note: entire contents copyright 2012 by Sheila Barth
Although Noel Coward was gay, he was an intrepid chronicler and wry, satiric observer of the upper crust’s follies, their phoniness, aimlessness, and foolishness. His rapier wit and sharp tongue provided sublime fun, tinged with his mastery of language and striking observations that delighted the leisurely wealthy, who laughed at themselves with Coward.
In “Private Lives,” his three-act comedy of 1930‘s social manners, currently appearing through June 24 with the Huntington Theatre Company, audiences are enjoying the wacky interrelationships between a divorced couple and their new spouses.
They should, given that Director Maria Aitken starred in a 1980 revival of the play in London. She has cleverly calibrated every nuance, pause, action and reaction for laughs and shock factor.
“Private Lives’” appeal rests with Coward’s signature poking fun at the wealthy, enriched by his slick, wry humor and delightful wordplay. The play premiered in London in 1930, starring himself, his dear friends, Gertrude Lawrence and Laurence Olivier, and Adrianne Allen, then appeared on Broadway in 1931. It was revived on Broadway six times, and in London and other cities as well, coveting awards through the years. It also was aired on the radio and was a successful movie a few times.
All hell breaks loose when self-described, suave playboy, Elyot Chase, and his 23-year-old, needy bride, Sybil, and Elyot’s former wife, Amanda, and her new husband, Victor Prynne, discover on the first night of their honeymoons they’re one patio-suite away from each other in the Deauville Resort on the French Riviera.
Set designer Allen Moyer’s brilliant decision to incorporate two of painter Raoul Dufy’s Parisian and Riviera landscapes as scenic breaks is lovely. And his sets of the Riviera resort and upscale Parisian flat are resplendent. Rob Milburn and Michael Bodeen’s sound design and Philip S. Rosenberg’s lighting dramatically capture the couples‘ interplay.
Divorced for five years, emptily filling their lives with travel and meaningless flings, Elyot and Amanda fought like cats and dogs during their marriage. They finally - and bitterly - decided to end their love-hate relationship.
When Amanda and Elyot discover each other next door, their old, romantic rumblings stir anew, so they ditch their new spouses without leaving any note, and escape to Amanda’s apartment in Paris.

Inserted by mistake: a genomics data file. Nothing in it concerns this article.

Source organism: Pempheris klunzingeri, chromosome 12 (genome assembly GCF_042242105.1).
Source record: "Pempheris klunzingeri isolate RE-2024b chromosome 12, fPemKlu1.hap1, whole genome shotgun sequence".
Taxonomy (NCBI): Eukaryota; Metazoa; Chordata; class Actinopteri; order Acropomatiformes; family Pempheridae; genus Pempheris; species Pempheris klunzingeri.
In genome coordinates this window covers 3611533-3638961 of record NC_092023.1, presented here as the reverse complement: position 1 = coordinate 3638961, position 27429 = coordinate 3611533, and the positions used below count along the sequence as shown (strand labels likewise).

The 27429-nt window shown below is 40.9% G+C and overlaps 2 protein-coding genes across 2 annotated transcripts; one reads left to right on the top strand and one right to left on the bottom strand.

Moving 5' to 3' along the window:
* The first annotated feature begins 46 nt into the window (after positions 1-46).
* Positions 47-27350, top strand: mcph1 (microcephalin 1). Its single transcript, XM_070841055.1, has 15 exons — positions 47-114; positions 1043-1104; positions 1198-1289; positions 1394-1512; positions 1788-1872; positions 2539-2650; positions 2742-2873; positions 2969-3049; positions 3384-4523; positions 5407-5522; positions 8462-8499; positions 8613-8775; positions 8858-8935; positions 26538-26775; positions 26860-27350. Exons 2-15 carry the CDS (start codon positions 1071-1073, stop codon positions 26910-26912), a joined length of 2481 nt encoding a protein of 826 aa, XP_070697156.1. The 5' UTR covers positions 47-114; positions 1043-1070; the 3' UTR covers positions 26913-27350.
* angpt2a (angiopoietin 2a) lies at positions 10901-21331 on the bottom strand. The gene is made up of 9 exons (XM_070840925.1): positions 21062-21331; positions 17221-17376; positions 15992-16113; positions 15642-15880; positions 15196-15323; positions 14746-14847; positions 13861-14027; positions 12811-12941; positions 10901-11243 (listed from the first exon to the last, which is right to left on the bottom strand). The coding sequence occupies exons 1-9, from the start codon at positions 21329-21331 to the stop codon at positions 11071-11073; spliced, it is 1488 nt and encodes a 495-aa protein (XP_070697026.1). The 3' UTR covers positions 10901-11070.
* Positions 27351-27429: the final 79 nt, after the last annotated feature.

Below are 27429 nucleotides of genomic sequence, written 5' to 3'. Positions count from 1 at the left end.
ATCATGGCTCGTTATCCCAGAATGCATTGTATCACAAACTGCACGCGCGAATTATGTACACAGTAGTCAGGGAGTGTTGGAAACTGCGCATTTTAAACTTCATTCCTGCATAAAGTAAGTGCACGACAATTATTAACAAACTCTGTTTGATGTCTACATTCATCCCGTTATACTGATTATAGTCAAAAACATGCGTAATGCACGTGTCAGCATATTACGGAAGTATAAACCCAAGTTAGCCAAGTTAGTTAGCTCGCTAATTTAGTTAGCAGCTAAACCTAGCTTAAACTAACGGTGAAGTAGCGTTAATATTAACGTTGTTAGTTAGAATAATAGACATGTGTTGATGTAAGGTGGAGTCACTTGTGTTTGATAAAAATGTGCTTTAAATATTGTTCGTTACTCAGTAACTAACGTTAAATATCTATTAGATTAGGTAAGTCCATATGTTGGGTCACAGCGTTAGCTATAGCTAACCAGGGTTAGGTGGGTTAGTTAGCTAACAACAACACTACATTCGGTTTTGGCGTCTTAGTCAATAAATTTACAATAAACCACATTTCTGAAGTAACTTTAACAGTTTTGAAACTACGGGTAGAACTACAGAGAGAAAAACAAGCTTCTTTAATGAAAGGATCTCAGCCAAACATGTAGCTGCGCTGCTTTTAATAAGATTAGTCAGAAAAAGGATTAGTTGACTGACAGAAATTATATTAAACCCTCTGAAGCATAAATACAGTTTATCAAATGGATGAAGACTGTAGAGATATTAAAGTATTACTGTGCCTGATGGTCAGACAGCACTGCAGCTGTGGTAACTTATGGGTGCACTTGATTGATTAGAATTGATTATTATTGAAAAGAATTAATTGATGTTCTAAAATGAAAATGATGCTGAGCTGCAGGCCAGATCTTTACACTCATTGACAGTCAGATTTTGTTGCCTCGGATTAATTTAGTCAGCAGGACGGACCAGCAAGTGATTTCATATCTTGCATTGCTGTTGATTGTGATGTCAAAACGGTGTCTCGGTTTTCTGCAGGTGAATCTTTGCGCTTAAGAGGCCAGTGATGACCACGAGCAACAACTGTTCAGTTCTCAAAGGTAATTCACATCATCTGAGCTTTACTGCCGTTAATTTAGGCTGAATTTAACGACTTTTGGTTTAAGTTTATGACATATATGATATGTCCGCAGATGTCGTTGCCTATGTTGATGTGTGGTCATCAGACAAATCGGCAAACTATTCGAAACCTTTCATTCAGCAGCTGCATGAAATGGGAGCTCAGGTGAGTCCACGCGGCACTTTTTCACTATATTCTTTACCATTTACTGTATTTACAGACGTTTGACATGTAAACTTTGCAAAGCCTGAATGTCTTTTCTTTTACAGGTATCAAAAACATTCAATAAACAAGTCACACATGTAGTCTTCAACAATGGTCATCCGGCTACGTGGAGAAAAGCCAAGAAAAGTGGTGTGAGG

As the two sophisticated, thoroughly glamorous divorcees reminisce and renew their red-hot relationship, they’re increasingly funnier and more explosive. Their ardor blows hot and cold, switching rapidly from adoring to angry, sentimental to battle works. James Waterston (son of famous actor Sam Waterston) and Bianca Amato as Amanda are fabulous throughout the play. Their affable chemistry is apparent as they hurl angry epithets at each other during brawls, hitting each other, throwing furniture, pillows, and breaking records over their heads, then cuddling, kissing and nuzzling each other. Garbed in costume designer Candice Donnelly’s sensuous silk pajamas or expensive finery, their tantrums yet civilized behavior is unpredictable.
Jeremy Webb as Amanda’s prissy, romantically insecure spouse, Victor Prynne, maintains his fussiness and fine manners throughout, until Elyot and Amanda’s shameless antics unravel his refined code of ethics. Victor and Sybil catch up with Amanda and Elyot in Amanda’s apartment, which is in shambles from their brawl the night before. Amanda’s maid Louise moves about the place, among the wreckage, offering breakfast, while the two mismatched couples confront each other. Fed up with them all, including sniffly, whiny, squeaky Sybil, ( Autumn Hurlburt), Victor blows his cool and explodes. Amanda and Elyot realize they can’t live without each other and that Victor and Sybil are better suited to each other, so they slip away again, leaving Sybil and Victor sparring together.
As a postscript, Sybil and Victor have devised a sensible divorce plan.
Fabulous Paula Plum is grossly underused here as Louise. She’s more of a momentary interruption or afterthought, whose brief appearance leaves us wanting more.
BOX INFO: Three-act, 110-minute comedy, written by Noel Coward, directed by Maria Aitken, appearing through June 24 with the Huntington Theatre Company, at Boston University Theatre, Avenue of the Arts, 264 Huntington Ave., Boston. Performances: Tuesday-Thursday, at 7:30 p.m.; Saturday, 8 p.m.; select Sundays, 7 p.m.; matinees, select Wednesdays, Saturdays and Sundays at 2 p.m. Tickets start at $25; subscribers, BU community, $10 off; 35 years old-younger, with valid ID, $25; seniors, $5 discount; students, military, $15.Visit huntingtontheatre.org, the box offices at BU Theatre, Calderwood Pavilion, 527 Tremont St., or call 617-266-0800.